Your Team Had the Skills to Build Business Analytics

With all the news and excitement about self-service IoT and big data analytics, it’s easy to miss what could become a major stumbling block when it comes to successful deployment of these new tools: namely, the skill sets of the “citizen-analyst” teams that will be charged with building and running the applications themselves. Ideally, you’ll be looking for personnel who can bring special domain knowledge, whether in business, data science or development, to their projects.

These teams have plenty of help, with graphical dashboards, wizards and various low-code development options, but at least as important will be the abilities of the humans to put those tools to their best use. As a business unit manager there’s plenty you can do to support and encourage your teams, but most important is to understand and be able to identify the skills that will put your people – and you – in the best positions to succeed with their projects.

Mixing Business and Tech Can Be Tricky
No doubt you’ve heard the phrase “Leave your ego at the door.” This applies in spades to mixtures of technical and non-techies, and it’s an obvious starting point in character assessments of would-be team members. But it’s only a starting point, and a simplification, of the qualities you should be looking for. Here are some others:

  • Willingness to communicate – This isn’t as simple as it may sound. It requires some measures of both fearlessness and patience. A business-domain person shouldn’t be reticent to ask so-called technical questions, nor should the tech expert, be unwilling to answer such questions with clarity. That works both ways, as well, with the business person willing to take the time to help the data scientist understand the subtleties of a particular project.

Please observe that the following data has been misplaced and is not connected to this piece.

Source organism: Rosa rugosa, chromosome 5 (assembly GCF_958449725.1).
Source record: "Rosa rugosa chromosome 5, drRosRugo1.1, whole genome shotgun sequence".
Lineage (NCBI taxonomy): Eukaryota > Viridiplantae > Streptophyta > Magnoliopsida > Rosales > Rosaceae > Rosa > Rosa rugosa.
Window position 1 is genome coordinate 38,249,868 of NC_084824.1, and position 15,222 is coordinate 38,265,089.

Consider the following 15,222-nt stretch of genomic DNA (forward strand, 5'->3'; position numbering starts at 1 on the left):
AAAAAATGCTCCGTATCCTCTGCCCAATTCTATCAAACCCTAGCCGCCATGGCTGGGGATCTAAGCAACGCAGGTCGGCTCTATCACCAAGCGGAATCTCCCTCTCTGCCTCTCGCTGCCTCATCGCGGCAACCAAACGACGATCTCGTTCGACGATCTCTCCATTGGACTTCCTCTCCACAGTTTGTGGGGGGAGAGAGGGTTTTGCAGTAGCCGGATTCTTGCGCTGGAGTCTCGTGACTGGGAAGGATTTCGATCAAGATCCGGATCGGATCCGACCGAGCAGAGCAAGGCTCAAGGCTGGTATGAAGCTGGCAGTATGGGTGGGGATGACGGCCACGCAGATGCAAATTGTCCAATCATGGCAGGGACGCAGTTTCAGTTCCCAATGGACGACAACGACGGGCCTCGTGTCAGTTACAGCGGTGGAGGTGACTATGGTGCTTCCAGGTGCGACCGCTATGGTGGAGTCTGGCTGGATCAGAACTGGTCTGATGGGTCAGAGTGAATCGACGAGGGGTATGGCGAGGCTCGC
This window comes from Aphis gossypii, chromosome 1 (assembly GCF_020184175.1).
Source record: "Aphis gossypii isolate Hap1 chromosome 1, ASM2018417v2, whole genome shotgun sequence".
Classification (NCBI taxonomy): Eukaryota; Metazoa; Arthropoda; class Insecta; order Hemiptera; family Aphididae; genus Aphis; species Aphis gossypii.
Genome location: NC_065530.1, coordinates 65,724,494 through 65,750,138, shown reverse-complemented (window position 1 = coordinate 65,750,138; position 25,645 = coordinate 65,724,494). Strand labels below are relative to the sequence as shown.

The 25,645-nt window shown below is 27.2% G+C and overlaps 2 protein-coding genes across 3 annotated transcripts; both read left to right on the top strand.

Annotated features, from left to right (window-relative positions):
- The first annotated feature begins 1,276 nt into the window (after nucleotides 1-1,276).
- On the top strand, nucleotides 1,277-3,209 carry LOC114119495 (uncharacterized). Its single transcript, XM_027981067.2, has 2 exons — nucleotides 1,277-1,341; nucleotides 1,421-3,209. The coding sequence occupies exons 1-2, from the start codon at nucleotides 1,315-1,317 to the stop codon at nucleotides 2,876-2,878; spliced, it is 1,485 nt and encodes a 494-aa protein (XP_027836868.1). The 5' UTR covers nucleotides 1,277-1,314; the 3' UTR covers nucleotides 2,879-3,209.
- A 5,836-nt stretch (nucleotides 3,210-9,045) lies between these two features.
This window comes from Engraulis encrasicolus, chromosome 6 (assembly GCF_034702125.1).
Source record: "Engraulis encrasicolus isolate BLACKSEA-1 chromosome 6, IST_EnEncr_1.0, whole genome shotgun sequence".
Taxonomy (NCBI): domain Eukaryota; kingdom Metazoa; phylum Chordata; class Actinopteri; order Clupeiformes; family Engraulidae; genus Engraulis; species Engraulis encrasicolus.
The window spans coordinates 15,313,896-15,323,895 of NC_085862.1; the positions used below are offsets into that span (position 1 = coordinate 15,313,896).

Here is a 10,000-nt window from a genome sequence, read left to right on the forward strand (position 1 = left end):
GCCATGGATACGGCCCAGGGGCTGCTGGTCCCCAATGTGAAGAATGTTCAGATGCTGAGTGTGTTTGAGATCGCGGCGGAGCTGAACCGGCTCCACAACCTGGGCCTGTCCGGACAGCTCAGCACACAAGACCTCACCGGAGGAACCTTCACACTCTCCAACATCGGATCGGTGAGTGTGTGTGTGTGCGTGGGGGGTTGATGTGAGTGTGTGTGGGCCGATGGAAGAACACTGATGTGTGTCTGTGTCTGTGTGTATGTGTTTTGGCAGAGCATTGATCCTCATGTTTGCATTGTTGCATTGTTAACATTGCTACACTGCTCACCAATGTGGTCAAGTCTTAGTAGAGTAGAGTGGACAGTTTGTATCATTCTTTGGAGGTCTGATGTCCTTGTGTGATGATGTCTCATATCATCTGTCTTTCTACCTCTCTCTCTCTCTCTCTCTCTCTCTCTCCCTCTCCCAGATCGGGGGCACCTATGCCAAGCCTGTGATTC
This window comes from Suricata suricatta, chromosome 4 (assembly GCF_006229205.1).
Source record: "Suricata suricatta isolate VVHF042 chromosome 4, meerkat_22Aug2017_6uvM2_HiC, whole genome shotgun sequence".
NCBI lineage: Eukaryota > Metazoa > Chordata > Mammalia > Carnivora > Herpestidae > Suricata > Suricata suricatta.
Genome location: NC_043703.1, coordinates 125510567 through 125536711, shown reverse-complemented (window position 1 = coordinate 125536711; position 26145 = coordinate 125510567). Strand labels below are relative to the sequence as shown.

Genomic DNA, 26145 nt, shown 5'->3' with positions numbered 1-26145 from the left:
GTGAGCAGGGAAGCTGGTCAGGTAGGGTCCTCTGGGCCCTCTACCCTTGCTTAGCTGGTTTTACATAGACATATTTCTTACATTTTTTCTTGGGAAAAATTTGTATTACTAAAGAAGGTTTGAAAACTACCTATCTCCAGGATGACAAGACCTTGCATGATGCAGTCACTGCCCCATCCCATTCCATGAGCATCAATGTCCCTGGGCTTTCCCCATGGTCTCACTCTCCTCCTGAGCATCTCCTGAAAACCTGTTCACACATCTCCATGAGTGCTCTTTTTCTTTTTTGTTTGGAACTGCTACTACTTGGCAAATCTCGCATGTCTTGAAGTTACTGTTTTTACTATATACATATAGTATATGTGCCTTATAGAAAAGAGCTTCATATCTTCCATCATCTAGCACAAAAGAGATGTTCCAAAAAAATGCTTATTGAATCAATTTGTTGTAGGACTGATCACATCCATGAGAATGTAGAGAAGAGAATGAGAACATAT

• Ability to see – and tell – the big picture – Team members should be enthusiastic about communicating to others outside the team, whether other teams’ members or other business-unit or management groups. They should be able to put their knowledge into a larger context, say for a report to C-level executives. This means that team personnel should be willing and able to learn the organization’s business goals and strategic interests, and to know how their work fits into these larger contexts.
  • Curiosity tempered with skepticism – Curiosity largely goes without saying, but it should be tempered with healthy doses of skepticism about the data that’s being analyzed. Does it represent a true picture? Are shopping-bots or other artificial influences present? Is there sufficient data to populate the model, or do we need more?

What You Can Do
With your teams up and running, there’s plenty you can still do maximize their success. You should, for example, make a point of matching analysis tasks with the skill sets of team personnel, and support team members’ efforts to develop new skills through training and education.

You should also encourage standardization where possible, in fostering cross-team consistency in data sets and reporting styles, for example, and in building libraries of reusable routines and templates. Don’t be averse to bringing in outside consultants, either, if they can help your teams through professional guidance.

Finally, look for opportunities to communicate your teams’ efforts outside of the business unit. Encourage teams to present their findings and methods to other business units and management groups, and look for opportunities to develop analysis synergies within these groups. And, of course, look to augment your teams’ skills as you make new hires in the future.

Check out Vitria WHAT IF white paper to learn how service operations performance can benefit from an advanced analytic solution.

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